Seeking Insights on Maintaining Tests

I would greatly appreciate your input on the following questions:

  • What sort of testing are you maintaining?
  • What are the challenges in maintaining testing?
  • What testing debt are you carrying?

Looking forward to hearing your experiences and insights!


@mwinteringham If you are talking about automated test maintenance, you should check out since this company solely focuses on fixing test maintenance problems. Disclaimer: I am associated with testRigor.

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I don’t know if I would call the things I maintain, maintaining testing, but here is a go

Small Team(1 SDET + 1/2 Manager) - maintain API / UI E2E automation
8 Developers across 2 teams - maintain unit tests
Devs rely on our E2E automation and are able to deploy to production without having to go through the Quality team, though we typically are involved in changes that are risky.

What I do maintain:

  • Documentation on how to test things that aren’t straightforward to test (i.e. How to create test data for a specific test using a tool that we built or a link to helpful SQL queries joins tables to quickly validate certain data)
  • Automation Framework - ensuring we are keeping libraries and dependencies up to date
  • Automation Checks/Tests - When tests fail, we investigate/explore and either open a bug, determine our automation needs to be updated due to an intended change (maintain), determine the test is flakey (i.e. needs to be refactored/maintained), or discover an infrastructure issue.
  • Our team doesn’t rely on test cases so that’s a big thing we don’t have to maintain.

What are the challenges:

  • We don’t have any challenges I can think of with maintaining our testing.
  • When we were first building out our automation and we were doing similar things 3 different ways, maintaining that was a challenge, but we’ve been able to refactor and make things consistent.

Testing Debt:

  • 6 months ago it was different patterns we were following within our automated tests.
  • 3 months ago it was not able to quickly access a test report (after seeing pass/fail) Our old process was to download a zipped artifact from the test run, (10 mb) unzip it, start an HTTP server from that directory, and then visit the URL. Rather we implemented a way to upload the artifacts to an S3 bucket and add the link to the Slack notification for our test run.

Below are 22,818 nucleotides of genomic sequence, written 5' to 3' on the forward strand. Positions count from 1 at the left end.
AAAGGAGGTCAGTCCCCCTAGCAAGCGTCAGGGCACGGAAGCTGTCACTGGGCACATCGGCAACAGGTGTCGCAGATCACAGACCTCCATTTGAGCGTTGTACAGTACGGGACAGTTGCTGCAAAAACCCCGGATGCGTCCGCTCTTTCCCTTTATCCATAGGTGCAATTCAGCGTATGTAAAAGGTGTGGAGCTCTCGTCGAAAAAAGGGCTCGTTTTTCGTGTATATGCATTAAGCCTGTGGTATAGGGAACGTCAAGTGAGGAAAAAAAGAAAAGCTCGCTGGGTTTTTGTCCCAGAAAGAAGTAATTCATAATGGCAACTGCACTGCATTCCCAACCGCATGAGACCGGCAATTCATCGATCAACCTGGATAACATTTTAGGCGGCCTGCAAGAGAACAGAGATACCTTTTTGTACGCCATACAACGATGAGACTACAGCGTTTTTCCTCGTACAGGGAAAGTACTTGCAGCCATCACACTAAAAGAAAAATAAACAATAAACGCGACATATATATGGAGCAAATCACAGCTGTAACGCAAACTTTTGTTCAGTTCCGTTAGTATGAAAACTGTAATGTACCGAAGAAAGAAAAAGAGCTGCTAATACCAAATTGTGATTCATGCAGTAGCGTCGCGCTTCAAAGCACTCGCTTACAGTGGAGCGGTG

Reflecting on my team and processes I am proud of where we are.

  • What sort of testing are you maintaining?
    In my last job, related to testing, I used to maintain for myself:
  • some scripts I’ve written when interfaces I was using were changing;
  • thousands of accesses, credentials, guides to using dozens of tools, multiple platforms links(I was the first one that a few teams came to when they needed something);
  • copies of production standard API requests, default basic API requests;
  • a local dev VM with a connection to >20 code repos and products available to run locally at any time;
  • guides, specifications - obtained from emails or meetings or random docs about the business logic of hundreds of features;
  • notes of things that I’d like to do and also those that I’ve done the previous day;
  • test data/test beds for dozens of features, services, and products;
  • What are the challenges in maintaining testing?
  • the more I used to know and learn the harder it got to organize the knowledge and sometimes remember where it was: some were in dev, company, project Wikis, in local text files, in Evernote, in Teams Project/Jira, in Words/Excels, Postman, SoapUI, Browser extensions, code repos, and so on;
  • What testing debt are you carrying?
  • I used to have a backlog of things to do; Some were disappearing as priority changed, some were done by other people, and some were reshuffled as the days passed; I used to discuss almost weekly with some senior engineer or a product manager to get their opinion on some things as to get more support or self-assurance that it’s not all that bad.
  • I was carrying more worry about those higher-risk product places that I didn’t get to test in-depth at the time of a release; I usually was doing the days immediately after release adding on top and helping myself with some production data; sometimes big bugs were found, other times nothing.

Thanks everyone for sharing. I’ve added your thoughts into our next Task analysis session and I’ll share what we learnt very soon.